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New associate professor Vincenzo Cerullo: Personalized drugs are on the way
Vincenzo Cerullo started in the beginning of September as a tenure track associate professor in the Faculty of Pharmacy. He focuses on personalized drugs – drugs that work only for a specific tumor in a specific patient.
Vincenzo Cerullo is the newest professor in the Faculty of Pharmacy. He begun as a pharmacist and wrote his thesis on biotechnology. Now he's focusing on personalized drugs – drugs that work only for a specific tumor of the patient they are made for. All this can happen with the help of viruses.
– Evolution made viruses a good tool. They talk to the immune system, so we try to make viruses say what we want. We can for example make viruses target certain cell types in tumors, Vincenzo Cerullo explains.
It all started during his years in the U.S.A. Cerullo worked in the Department of Human and Molecular Genetics in the Baylor College of Medicine. The researchers tried to find out how to to replace defected genes with the help of adenoviruses.
In the system called the helper-dependent adenoviral vectors the virus genome is first depleted of all viral genes. Then they are replaced with the functioning version of the gene that needs repairing. The virus enters the cell and releases the gene inside.
If things go well, the infected cells can express that gene for all their life. One of the great advantages of this system is that the the gene does not integrate in the cell’s genome. That's why there is no risk for insertional mutagenesis where the original DNA could change because of the inserted and integrated repair gene.
Vincenzo Cerullo is very exited about his experience in the U.S.A. His eyes are smiling when he tells that there are baboons treated with this virus eight years ago still expressing high levels of the gene that the researchers put in their liver with the helper-dependent adenovirus. This approach could solve various monogenic diseases with a single dose.
The immune system kicks in
The only problem with the helper-dependent adenoviral vectors is that the amounts of the adenoviruses injected to the blood stream need to be very high to achieve a therapeutic dose. That kind of doses invariably turn the immune system on, which then can cause big problems.
– We in our research kind of got stuck with the immune system and felt disappointed. Then I started to think how we could take advantage of the immune system itself. I came to Finland and came across the oncolytic viruses that can selectively kill cancer cells. Then is was finally clear to me that we could use them to turn on the immune system. The virus is, after all, eliminated quite fast by the immune system, but if we we could find a way to disguise the virus as a tumor, we could divert the immune system towards it.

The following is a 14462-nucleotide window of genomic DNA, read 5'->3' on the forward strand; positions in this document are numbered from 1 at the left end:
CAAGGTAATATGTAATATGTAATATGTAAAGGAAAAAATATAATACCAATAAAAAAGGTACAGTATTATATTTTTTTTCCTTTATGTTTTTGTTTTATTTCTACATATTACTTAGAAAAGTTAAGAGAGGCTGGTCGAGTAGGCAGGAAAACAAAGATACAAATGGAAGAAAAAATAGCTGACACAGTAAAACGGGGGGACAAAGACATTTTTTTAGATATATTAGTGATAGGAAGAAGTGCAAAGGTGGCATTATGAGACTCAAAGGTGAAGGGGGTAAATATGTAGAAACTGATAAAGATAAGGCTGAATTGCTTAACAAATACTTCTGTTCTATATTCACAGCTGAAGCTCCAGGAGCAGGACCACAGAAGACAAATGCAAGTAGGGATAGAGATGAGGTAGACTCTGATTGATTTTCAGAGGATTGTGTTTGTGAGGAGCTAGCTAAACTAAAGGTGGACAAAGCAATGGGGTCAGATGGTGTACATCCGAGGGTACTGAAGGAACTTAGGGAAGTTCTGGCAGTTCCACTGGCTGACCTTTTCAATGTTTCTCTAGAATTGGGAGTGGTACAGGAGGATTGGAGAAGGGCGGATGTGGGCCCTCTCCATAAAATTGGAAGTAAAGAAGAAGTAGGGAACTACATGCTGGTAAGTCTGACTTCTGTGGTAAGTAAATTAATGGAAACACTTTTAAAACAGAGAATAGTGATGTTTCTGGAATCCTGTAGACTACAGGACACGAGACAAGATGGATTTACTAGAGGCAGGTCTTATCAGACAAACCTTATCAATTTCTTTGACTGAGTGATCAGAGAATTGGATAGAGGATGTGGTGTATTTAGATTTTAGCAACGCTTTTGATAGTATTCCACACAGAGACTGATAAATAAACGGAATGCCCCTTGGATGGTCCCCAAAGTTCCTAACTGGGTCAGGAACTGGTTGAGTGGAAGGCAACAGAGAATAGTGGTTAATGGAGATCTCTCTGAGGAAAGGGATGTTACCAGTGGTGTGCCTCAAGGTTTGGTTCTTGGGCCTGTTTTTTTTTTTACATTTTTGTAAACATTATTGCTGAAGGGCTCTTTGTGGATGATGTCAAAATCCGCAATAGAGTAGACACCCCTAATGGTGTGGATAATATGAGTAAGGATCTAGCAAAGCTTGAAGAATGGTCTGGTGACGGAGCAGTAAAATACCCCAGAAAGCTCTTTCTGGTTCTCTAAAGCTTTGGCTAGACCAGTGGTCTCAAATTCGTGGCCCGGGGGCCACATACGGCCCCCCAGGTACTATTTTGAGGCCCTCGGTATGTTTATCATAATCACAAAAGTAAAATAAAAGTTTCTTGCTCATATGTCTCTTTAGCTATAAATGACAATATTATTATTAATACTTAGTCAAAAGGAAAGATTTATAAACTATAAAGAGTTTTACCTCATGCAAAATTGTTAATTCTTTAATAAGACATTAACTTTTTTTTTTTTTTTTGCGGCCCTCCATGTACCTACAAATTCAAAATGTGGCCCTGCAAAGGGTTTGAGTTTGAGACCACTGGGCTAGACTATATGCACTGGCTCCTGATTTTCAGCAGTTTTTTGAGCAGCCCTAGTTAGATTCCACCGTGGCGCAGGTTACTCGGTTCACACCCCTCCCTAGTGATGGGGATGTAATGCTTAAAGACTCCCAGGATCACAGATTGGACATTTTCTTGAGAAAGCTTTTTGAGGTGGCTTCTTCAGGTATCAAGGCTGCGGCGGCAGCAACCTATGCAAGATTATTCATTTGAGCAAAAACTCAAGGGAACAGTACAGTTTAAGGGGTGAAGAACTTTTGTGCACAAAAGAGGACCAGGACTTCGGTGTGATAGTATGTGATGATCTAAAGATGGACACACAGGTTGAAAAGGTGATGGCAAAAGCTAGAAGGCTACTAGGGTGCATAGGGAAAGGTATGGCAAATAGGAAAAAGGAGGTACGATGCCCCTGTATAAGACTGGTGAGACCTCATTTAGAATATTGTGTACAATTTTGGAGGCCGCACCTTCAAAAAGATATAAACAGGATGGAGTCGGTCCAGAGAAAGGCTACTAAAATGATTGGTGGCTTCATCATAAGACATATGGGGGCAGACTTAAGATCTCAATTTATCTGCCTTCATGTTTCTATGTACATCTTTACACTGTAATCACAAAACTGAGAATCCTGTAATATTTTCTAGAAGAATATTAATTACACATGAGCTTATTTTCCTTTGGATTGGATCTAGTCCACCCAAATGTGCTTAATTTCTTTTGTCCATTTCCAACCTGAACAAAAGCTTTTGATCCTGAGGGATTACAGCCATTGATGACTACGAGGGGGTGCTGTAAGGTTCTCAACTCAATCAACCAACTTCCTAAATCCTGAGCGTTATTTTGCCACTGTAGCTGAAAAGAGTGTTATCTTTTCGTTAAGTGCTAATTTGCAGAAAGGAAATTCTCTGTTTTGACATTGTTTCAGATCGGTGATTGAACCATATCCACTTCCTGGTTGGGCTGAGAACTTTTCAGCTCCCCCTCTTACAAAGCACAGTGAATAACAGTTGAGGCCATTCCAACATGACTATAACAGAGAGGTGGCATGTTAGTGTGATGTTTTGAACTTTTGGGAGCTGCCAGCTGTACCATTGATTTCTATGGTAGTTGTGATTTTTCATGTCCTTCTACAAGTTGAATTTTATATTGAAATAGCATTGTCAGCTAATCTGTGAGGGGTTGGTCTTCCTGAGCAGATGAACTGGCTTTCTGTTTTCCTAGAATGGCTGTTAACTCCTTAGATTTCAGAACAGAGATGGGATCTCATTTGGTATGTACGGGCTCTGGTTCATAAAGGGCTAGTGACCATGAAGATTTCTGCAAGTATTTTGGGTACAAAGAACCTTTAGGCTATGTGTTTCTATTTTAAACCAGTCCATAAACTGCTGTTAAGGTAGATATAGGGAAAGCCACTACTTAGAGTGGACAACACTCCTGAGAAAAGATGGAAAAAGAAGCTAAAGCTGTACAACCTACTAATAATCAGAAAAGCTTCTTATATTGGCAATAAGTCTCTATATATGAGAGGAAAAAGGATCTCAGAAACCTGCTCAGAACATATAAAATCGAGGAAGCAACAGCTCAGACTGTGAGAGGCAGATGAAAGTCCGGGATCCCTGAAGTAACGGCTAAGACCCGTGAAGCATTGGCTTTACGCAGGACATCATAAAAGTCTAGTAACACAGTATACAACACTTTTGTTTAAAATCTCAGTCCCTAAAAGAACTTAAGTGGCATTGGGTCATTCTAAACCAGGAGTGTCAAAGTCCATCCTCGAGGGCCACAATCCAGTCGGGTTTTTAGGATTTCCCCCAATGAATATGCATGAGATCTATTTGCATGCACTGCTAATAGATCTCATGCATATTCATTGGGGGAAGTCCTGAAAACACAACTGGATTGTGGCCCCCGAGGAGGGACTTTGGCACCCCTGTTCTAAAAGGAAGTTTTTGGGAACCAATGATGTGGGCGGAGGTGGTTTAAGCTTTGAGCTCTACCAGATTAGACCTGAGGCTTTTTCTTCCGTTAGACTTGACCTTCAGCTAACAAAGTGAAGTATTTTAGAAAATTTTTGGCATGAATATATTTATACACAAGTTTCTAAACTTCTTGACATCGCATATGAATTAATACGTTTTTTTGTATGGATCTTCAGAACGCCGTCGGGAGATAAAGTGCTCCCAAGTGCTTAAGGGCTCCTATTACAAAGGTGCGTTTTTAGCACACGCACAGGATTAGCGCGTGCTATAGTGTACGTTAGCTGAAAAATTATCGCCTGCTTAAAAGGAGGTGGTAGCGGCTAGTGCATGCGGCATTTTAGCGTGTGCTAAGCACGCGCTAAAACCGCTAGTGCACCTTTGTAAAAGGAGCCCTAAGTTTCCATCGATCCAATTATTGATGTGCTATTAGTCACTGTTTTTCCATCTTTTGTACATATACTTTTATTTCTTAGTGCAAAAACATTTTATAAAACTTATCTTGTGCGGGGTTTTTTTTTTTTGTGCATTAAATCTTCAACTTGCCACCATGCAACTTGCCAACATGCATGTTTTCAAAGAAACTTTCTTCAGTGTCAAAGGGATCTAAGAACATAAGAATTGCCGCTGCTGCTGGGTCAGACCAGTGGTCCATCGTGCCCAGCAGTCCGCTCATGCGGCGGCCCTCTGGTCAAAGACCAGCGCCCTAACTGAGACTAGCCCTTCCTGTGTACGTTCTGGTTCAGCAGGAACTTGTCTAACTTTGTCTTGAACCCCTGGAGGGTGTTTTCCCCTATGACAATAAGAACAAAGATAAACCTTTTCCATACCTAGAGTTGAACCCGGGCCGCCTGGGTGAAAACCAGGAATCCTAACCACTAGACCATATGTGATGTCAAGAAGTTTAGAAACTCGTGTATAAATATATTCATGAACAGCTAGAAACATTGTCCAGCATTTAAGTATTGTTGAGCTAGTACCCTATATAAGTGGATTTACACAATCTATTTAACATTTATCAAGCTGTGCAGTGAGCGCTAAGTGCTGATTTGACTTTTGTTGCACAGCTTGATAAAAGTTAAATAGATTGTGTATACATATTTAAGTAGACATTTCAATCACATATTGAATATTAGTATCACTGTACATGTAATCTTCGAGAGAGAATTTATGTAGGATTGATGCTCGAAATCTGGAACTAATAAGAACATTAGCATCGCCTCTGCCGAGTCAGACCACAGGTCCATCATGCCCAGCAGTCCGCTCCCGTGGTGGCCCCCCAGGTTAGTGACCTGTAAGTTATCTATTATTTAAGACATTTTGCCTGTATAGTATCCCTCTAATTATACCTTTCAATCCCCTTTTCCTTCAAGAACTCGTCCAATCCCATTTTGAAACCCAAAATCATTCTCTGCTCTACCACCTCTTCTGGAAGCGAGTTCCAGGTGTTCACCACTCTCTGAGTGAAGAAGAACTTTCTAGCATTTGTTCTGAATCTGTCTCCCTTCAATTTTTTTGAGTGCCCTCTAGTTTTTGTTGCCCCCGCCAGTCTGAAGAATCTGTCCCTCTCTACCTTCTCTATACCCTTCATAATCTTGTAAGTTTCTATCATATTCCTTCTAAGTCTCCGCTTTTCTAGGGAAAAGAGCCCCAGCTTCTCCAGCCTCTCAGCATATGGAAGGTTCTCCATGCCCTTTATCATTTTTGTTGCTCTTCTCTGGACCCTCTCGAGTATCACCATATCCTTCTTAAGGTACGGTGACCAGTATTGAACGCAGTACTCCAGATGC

Vincenzo Cerullo explains that tumors are difficult targets.
– They are made of our cells, they are us. Still, I think we now have a good idea how to discriminate tumor cells from our other cells and be able to get at the ones we want.
Teaching is fun!
Vincenzo Cerullo freely admits that he loves teaching.
– I really couldn't think of this job without teaching. I look forward to it as I have had a lot of fun in the past. I have done all the pedagogic courses the University of Helsinki has to offer. They have given me great tools and a different approach as a teacher.
Vincenzo Cerullo moved to the Division of Biopharmaceutics and Pharmacokinetics from Biomedicum.
– The migration was very easy, because the head of the division, Marjo Yliperttula, has supported me tremendously since my arrival. And I'm also grateful to the people that have joined my research group. To join the group of a young researcher you need to be courageous and to love challenges. And probably these two qualities will one day make you a great scientist, Cerullo says.
Also student mobility is important to Cerullo. Already as postdoctoral researcher in Biomedicum Vincenzo Cerullo organized the postdoctoral training of his two younger colleagues in two of the most prestigious research groups in Texas Medical Center in Houston, U.S.A..
– I, too, am so grateful to all the researchers that I have met in Italy, U.S.A, Finland and around the world for the contribution to my own education, Vincenzo Cerullo thanks warmly.
More information in English
As a non-Finnish speaker Vincenzo Cerullo sometimes feels excluded of the university's information stream. English is the common language in many research groups but the bulk of the general information still comes in Finnish.
– If the university aims to be among the best universities in the world, we should open it more. That includes language. It really doesn't matter if English is something else that perfect. There are only a few native English speakers here, and they probably already have got used to other people mishandling their language, Vincenzo Cerullo grins.
text and photo: Elina Raukko